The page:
So…..What's the Point?

Musings from a Fellow Struggler

Archive for the tag “easter”

Easter 2018- A Meditation

We have no choice about being born and no choice about dying. In-between these existential bookends our ‘life’s story’ emerges exhibiting meaning and purpose, a horrifying emptiness, a pathetic exercise in futility or some combination of these. How this story ends really depends on the world-view used to define and interpret the mystery of existence.

Secular social scientists, government authorities and, most of all, corporations see us through the lenses of naturalistic evolution concluding that our ‘life stories’ are random instances of blind, materialistic, accidental and purely ‘natural’ evolutionary processes ending in death. While alive we take our proper place in their grand scheme as consumers driven by consumerism, a commodity amongst commodities supporting a top down economic juggernaut that benefits the 1% by sacrificing the 99%. In other words, whatever ultimate meaning and value we have is extrinsic, not intrinsic; it comes from the outside, not something we possess in and of ourselves, it is imposed upon us.

But, let’s suppose there is a purpose ‘built in” to existence, that gives our own life’s story a context, that we are not just accidents of nature, but all have intrinsic value and that death is not an inevitable end to our story. And let’s suppose that this purpose, this design, can be discovered. If any of this is true, then it would explain why we seem driven to live as if there is a ‘higher order’ to seemingly random events, that we resist and resent being monetized and dare to think that life has such a beautiful and transcendent value that it should continue beyond death. So, if we at least entertain the possibility that life and death are not just natural phenomena but, at least to some degree, include supernatural elements it would give us a clue why despite a predominate naturalistic/materialistic evolutionary world view we still feel compelled to find intrinsic personal meaning when there shouldn’t be any to find.

And so, the two-major competing world-views come to light. On the one hand, we have secular culture and its commitment to naturalism and, on the other, supernaturalism which it turns out, does not reject the natural world but embraces it as part of a larger whole.  The world-view of naturalism reduces us to material beings and nothing else, whereas supernaturalism affirms we are more than the sum of our material ‘parts’, that while we are natural beings in the natural world we are, at the same time, much more and thereby expanded into our true and proper existential condition.

From the supernatural side there are many versions that seek our attention. The most profound and life affirming belief system (and, most importantly, true) is Christianity. Christians believe all human beings are “image bearers” of God because God created them so. To be sure, this image has been severely distorted by sin, but nevertheless remains present in everyone. For this reason alone, all of us have intrinsic value because God thinks we are valuable, so much so that all of history, whether secular or sacred, is a display of God setting things right again after sin entered creation. From the creation of the earth to the creation of the new heavens and earth, from the garden of Eden to the eternal Eden wherein God dwells with His people forever, this meta narrative illuminates not only our individual lives, but the life and purpose of creation itself.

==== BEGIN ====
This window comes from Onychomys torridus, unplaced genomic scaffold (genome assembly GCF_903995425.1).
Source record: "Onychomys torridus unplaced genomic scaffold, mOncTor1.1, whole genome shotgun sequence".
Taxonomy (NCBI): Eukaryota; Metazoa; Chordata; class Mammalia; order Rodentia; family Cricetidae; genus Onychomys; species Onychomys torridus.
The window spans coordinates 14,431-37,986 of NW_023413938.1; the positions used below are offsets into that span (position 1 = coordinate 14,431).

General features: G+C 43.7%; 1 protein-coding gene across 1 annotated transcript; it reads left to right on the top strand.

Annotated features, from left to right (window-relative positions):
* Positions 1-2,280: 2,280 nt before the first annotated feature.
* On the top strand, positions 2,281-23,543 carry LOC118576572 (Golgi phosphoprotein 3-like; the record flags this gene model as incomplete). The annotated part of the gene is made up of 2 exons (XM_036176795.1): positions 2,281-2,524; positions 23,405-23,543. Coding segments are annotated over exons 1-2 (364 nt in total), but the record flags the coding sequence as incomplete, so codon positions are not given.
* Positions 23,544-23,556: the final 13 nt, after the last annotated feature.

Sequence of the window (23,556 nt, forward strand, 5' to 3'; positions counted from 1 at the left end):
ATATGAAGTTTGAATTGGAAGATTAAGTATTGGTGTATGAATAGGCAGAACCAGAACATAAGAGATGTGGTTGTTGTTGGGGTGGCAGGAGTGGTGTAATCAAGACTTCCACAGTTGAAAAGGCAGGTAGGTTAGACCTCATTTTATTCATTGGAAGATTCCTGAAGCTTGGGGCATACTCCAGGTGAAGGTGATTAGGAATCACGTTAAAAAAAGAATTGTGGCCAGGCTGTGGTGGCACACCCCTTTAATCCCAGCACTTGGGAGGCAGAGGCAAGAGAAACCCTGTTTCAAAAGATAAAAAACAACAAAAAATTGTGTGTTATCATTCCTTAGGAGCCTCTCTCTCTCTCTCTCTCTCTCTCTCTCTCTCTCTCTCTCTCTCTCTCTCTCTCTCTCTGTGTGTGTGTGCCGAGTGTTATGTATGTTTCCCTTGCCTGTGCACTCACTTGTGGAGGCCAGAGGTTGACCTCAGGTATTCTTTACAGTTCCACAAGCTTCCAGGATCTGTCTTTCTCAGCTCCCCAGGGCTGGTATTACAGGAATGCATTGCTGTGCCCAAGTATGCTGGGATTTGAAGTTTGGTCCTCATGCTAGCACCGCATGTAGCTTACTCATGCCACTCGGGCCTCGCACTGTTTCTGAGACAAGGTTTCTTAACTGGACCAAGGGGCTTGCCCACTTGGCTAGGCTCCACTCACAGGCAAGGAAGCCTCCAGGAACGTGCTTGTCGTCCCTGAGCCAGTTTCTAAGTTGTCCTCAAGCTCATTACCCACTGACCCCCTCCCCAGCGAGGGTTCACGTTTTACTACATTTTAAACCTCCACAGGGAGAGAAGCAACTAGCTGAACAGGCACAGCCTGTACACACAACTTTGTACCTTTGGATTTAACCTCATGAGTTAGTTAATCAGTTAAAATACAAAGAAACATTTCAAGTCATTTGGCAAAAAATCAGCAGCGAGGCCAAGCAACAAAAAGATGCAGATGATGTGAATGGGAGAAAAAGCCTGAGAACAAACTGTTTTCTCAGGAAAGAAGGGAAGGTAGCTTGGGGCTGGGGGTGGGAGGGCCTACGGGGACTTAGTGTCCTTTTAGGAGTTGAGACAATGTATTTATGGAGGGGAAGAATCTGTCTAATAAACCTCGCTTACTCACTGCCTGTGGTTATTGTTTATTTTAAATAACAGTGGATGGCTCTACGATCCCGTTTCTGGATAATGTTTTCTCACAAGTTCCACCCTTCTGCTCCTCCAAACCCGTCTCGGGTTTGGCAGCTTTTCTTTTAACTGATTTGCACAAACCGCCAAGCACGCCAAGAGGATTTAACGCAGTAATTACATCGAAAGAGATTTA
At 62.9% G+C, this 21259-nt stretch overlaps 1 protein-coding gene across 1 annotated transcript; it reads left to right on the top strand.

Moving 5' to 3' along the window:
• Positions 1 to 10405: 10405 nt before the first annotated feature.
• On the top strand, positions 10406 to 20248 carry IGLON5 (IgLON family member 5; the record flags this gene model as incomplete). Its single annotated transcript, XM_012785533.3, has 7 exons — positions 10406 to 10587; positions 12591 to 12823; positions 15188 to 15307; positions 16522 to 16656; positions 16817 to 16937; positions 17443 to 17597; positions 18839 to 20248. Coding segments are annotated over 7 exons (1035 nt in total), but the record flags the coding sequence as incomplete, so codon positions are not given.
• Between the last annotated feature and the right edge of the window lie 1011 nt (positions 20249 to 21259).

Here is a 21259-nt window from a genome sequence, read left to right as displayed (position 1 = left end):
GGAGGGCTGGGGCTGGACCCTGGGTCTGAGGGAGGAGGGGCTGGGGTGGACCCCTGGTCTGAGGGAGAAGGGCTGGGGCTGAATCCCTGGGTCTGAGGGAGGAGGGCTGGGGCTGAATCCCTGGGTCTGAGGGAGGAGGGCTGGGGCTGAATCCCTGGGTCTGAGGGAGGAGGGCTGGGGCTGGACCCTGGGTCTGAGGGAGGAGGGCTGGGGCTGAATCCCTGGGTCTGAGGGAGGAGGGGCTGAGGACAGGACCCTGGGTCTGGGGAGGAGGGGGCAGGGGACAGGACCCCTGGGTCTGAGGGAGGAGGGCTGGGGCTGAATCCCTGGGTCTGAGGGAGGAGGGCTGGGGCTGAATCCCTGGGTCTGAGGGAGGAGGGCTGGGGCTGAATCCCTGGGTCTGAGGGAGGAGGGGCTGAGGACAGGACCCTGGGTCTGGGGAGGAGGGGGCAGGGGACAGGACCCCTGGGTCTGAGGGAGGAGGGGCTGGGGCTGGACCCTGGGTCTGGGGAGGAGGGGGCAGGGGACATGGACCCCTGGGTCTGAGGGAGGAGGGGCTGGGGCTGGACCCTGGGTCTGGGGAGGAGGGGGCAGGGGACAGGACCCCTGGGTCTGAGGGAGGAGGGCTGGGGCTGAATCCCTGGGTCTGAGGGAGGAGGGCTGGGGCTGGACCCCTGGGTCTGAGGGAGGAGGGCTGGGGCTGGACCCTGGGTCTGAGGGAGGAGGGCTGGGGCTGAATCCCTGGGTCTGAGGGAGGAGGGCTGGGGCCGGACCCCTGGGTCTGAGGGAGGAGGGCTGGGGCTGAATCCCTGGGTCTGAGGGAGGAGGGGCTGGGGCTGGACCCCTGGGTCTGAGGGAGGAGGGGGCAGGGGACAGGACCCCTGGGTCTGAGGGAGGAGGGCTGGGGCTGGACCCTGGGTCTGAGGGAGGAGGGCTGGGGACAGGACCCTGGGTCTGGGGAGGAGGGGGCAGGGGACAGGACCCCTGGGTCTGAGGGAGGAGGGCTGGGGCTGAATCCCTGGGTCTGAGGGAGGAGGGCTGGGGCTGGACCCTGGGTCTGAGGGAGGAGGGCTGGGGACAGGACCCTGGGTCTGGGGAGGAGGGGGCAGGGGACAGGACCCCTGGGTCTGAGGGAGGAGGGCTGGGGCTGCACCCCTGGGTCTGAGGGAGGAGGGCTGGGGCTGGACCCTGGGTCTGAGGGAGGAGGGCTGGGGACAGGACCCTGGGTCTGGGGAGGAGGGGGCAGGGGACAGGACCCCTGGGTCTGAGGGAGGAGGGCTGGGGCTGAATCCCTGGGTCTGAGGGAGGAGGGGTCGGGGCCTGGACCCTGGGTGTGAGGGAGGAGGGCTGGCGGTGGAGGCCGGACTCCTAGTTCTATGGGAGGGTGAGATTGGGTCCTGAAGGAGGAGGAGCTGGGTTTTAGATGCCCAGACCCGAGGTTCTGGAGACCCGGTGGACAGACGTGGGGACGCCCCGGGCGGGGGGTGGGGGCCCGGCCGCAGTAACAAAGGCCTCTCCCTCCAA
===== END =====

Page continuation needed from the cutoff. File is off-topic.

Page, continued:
Today is Resurrection Sunday, 2018. The resurrection of Jesus from the dead shows in a most dramatic way the intrinsic value of life, that what is natural (like death) is “swallowed up” by life, that the ultimate meaning and purpose of our existence is found within the love that God has for us and His creation, that life is precious in and of itself, and, therefore, continues on forever.

But we all must choose between competing stories that seek to define us. Are we the products of blind, evolutionary forces and thus nothing more than consumers defined by an economic world-view or are we something else altogether? The life, death and resurrection of Jesus show us that we are worth something because God loves us. If we choose His story, we choose life. If not, the only story left is that there is no point to anything we do, no significance to who we are, and so we “eat, drink and be merry for tomorrow we die”. How pathetic is that?

So, here’s the point. All who end up thinking the supernaturalism embodied in His story is a religious fairy-tale and instead wholeheartedly commit to evolutionary naturalism as more ‘rational’ will discover that natural death is not the end after all, that their soul, which naturalism says doesn’t (and can’t) exist, will endure only to take on eternal death, forever separated from the Living God, the Source of all Life. Now, this is truly pathetic.



Reincarnation: The Christian Version



According to many of the world’s religions a human being will endure any number of births, deaths, and re-births on a journey towards enlightenment and a final release from the samsaric cycle. The ‘re-birth’ part is called reincarnation or being ‘rebodied’.

There is a Christian version of this called being ‘born-again’ which includes an eternal re-embodiment called ‘resurrection’ both given final definition by the resurrection of the Lord Jesus. Thus, the Christian who dies in Christ and whose body perishes, as do all natural things, will once again be re-bodied, only now with an eternally incorruptible body fit for the new environment it finds itself in, namely heaven and the presence of God. This will only happen once, no nearly endless reincarnations in hope of finally being released from samsara, because “it is appointed to man once to die and then the judgment.” Therefore, the Christian version of being ‘re-bodied’ is not an escape from, but a fulfillment of a grand design formed from eternity in the mind of God and executed in time, space and a material world.

Furthermore, Christianity rejects the idea that the true, ideal or ultimate existence is an amorphous one wherein all sense of self-consciousness is gone and the body is merely a vessel to be discarded when the samsaric reoccurrence is broken. Rather, being re-bodied is part of a perfection wherein the self becomes its true self, what it was meant to be from the beginning, fully conscious of its embodiment and of the God who created it in the first place.

It shouldn’t really be that surprising that similarities exist between the major world’s religions and Christianity. After all, Romans 1 makes it clear that the world stands guilty before God because it knows that He exists and what He is like by His creation. We must be careful, however, not to confuse similarity with sameness, as if they are both saying the same thing, only differently. Christianity brings together through two magnificent events, the Incarnation of Logos and the Resurrection of Jesus Christ, the final truth of what it means to be really, finally and ultimately alive that other religions can only hint at.